| Introduction|| |
India being a home to a diversity of rich culture and practices, yoga is one of such old practices, “Yoga Karmasu Koushalam” (Srimad Bhagavad Geeta) (Chapter 2, sloka 50), which means “Yoga is skill in action.” Although India is the birth place of yoga, still its benefits have not been explored, the reason being a lack of awareness, interest, and misconceptions about its practices. Regular yoga practice is recognized to be a holistic approach to integrating the physical, mental, and spiritual elements of the self to enhance the overall quality of well-being.,
Studies have shown that medical students have a high level of stress, anxiety, and depression during their training., Until and unless the students themselves practice health promotional measures, they may not guide and motivate their patients and the community at large. Yoga has been found to have a positive impact in dealing with stress., Medical students who themselves practice yoga are more likely to refer patients to yoga.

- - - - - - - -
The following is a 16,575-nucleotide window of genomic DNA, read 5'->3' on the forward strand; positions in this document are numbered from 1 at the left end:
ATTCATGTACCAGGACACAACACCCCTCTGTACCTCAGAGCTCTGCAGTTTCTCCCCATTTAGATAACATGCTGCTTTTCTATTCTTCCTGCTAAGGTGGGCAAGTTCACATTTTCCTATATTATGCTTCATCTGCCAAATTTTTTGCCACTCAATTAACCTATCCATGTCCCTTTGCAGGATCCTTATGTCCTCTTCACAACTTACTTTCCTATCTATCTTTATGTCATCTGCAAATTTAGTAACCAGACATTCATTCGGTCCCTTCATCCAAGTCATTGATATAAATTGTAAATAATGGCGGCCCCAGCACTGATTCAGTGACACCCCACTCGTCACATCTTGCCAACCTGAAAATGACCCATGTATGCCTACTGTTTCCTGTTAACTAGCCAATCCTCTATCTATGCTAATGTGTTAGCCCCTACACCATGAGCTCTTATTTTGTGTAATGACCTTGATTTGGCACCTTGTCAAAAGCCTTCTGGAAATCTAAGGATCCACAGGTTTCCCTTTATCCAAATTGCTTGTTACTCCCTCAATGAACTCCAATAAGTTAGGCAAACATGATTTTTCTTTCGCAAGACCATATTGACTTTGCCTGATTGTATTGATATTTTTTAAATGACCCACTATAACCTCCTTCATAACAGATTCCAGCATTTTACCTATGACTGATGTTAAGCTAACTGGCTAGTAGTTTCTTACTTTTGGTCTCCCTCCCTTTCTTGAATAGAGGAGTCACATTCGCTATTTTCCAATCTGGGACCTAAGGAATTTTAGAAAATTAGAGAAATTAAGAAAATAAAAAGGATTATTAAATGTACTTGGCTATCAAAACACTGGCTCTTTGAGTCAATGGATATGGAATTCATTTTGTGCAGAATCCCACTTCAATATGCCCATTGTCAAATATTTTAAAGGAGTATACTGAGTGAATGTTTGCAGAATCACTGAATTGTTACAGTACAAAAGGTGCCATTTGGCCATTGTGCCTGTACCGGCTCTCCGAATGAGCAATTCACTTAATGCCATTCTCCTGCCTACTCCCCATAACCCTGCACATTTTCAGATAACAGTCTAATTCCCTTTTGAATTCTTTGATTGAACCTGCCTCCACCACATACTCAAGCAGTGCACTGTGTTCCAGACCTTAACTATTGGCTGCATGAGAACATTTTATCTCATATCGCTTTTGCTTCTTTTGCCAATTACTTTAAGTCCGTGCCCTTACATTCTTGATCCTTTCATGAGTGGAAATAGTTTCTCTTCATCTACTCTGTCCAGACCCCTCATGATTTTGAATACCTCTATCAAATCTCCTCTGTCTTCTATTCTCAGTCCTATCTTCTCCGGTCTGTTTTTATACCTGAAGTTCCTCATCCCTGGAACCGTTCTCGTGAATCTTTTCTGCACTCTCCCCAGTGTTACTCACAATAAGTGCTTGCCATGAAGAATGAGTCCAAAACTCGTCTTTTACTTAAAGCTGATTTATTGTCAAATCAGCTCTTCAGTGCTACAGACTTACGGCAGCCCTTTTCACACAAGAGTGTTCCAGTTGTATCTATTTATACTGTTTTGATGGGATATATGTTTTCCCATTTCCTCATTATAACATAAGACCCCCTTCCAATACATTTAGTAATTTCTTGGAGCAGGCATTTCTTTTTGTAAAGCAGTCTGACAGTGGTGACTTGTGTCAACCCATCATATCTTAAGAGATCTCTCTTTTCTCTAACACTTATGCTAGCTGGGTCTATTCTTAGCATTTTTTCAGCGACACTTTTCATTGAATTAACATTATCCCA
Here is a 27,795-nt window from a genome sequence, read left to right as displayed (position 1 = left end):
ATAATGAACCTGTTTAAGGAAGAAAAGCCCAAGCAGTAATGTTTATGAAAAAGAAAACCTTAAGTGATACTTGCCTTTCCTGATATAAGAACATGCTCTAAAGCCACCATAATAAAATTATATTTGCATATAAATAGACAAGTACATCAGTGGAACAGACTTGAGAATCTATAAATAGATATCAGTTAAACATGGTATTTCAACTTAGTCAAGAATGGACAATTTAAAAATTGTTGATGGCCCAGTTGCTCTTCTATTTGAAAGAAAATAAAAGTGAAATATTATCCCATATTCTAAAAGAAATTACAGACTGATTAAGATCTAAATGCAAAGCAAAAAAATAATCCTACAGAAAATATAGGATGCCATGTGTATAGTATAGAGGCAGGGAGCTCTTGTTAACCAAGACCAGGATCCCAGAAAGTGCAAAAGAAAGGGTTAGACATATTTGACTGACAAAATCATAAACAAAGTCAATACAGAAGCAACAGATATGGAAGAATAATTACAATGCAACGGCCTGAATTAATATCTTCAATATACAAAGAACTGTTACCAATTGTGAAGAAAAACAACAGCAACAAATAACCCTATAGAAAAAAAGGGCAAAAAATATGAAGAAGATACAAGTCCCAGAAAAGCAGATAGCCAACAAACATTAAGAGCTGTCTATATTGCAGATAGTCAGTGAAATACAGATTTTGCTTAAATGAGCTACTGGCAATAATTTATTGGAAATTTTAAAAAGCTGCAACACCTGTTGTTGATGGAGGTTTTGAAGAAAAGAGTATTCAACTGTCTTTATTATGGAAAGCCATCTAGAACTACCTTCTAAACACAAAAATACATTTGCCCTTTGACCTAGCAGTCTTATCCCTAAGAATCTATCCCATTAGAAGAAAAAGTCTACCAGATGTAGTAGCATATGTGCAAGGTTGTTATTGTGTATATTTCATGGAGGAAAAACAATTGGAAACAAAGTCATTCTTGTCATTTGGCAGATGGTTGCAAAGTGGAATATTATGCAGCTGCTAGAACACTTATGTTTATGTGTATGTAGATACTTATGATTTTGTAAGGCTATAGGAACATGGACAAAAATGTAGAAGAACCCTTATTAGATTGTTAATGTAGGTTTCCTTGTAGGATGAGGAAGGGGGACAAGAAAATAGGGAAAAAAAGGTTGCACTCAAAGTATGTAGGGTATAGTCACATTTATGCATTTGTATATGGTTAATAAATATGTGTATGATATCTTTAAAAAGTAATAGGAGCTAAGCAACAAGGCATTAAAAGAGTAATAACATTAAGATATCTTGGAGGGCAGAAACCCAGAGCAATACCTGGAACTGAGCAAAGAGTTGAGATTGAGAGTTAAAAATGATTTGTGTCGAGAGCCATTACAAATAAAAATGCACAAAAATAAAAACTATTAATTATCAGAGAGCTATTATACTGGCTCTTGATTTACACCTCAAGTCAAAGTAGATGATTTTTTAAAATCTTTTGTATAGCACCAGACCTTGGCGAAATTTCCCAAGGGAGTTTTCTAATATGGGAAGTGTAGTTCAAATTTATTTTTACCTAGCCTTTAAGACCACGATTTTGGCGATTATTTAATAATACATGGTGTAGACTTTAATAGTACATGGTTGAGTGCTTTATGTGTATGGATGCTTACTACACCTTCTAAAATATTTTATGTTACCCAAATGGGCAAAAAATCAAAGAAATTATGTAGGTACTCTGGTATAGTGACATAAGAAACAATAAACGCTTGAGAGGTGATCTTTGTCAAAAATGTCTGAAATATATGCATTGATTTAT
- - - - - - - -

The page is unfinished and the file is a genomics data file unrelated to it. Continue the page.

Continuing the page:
The efficacy of yoga has been well documented in the literature. It makes the body healthier, as well as the mind calmer, and more controlled, thus helping toward self-realization. It has been found to be beneficial for medical students at physical, psychological, social, spiritual levels and also for better academic performance. Hence, their belief and attitude toward yoga may influence their practices and the outcomes of such interventions.
Determining medical students’ perceptions about the introduction of yoga in their curriculum would serve as a step to understand their decision to include yoga in practice and continue it in future. With competency-based medical education (CBME), yoga has been introduced in the new curriculum among medical students of 2019 MBBS batch. The earlier batches did not have yoga in their curriculum. Keeping this in mind, the study was conducted to compare the differences in the students’ attitudes toward the benefits of practicing yoga, among the batch with yoga in their curriculum to those who did not. The identification of barriers of yoga practice among them would help appraise their knowledge, attitude, and practice about the benefits of yoga; with this, the study was planned with the objectives to compare the students’ attitude toward yoga and to identify the barriers of yoga practice among them.
| Materials and Methods|| |
This was a cross-sectional study, which included medical students belonging to a medical college of eastern India, done during September–October 2020.